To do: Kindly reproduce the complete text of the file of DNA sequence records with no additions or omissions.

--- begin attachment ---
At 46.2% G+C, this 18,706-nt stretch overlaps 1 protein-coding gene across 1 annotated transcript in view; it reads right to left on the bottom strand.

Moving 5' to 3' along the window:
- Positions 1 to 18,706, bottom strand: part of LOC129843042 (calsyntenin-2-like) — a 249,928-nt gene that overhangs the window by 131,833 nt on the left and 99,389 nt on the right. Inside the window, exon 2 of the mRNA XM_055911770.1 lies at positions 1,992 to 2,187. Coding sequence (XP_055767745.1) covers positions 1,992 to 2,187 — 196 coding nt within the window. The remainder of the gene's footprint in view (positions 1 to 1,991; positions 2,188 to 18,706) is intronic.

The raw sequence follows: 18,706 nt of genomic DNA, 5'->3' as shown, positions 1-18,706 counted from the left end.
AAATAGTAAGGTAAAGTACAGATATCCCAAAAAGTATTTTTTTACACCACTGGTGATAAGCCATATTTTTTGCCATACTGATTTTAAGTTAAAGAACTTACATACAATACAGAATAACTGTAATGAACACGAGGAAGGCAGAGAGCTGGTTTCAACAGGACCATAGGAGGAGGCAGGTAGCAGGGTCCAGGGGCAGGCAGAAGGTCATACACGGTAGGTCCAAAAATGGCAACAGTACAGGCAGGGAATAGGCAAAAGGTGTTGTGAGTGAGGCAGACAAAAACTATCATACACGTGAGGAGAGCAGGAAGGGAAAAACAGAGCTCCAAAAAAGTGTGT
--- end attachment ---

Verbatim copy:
At 46.2% G+C, this 18,706-nt stretch overlaps 1 protein-coding gene across 1 annotated transcript in view; it reads right to left on the bottom strand.

Moving 5' to 3' along the window:
- Positions 1 to 18,706, bottom strand: part of LOC129843042 (calsyntenin-2-like) — a 249,928-nt gene that overhangs the window by 131,833 nt on the left and 99,389 nt on the right. Inside the window, exon 2 of the mRNA XM_055911770.1 lies at positions 1,992 to 2,187. Coding sequence (XP_055767745.1) covers positions 1,992 to 2,187 — 196 coding nt within the window. The remainder of the gene's footprint in view (positions 1 to 1,991; positions 2,188 to 18,706) is intronic.

The raw sequence follows: 18,706 nt of genomic DNA, 5'->3' as shown, positions 1-18,706 counted from the left end.
AAATAGTAAGGTAAAGTACAGATATCCCAAAAAGTATTTTTTTACACCACTGGTGATAAGCCATATTTTTTGCCATACTGATTTTAAGTTAAAGAACTTACATACAATACAGAATAACTGTAATGAACACGAGGAAGGCAGAGAGCTGGTTTCAACAGGACCATAGGAGGAGGCAGGTAGCAGGGTCCAGGGGCAGGCAGAAGGTCATACACGGTAGGTCCAAAAATGGCAACAGTACAGGCAGGGAATAGGCAAAAGGTGTTGTGAGTGAGGCAGACAAAAACTATCATACACGTGAGGAGAGCAGGAAGGGAAAAACAGAGCTCCAAAAAAGTGTGT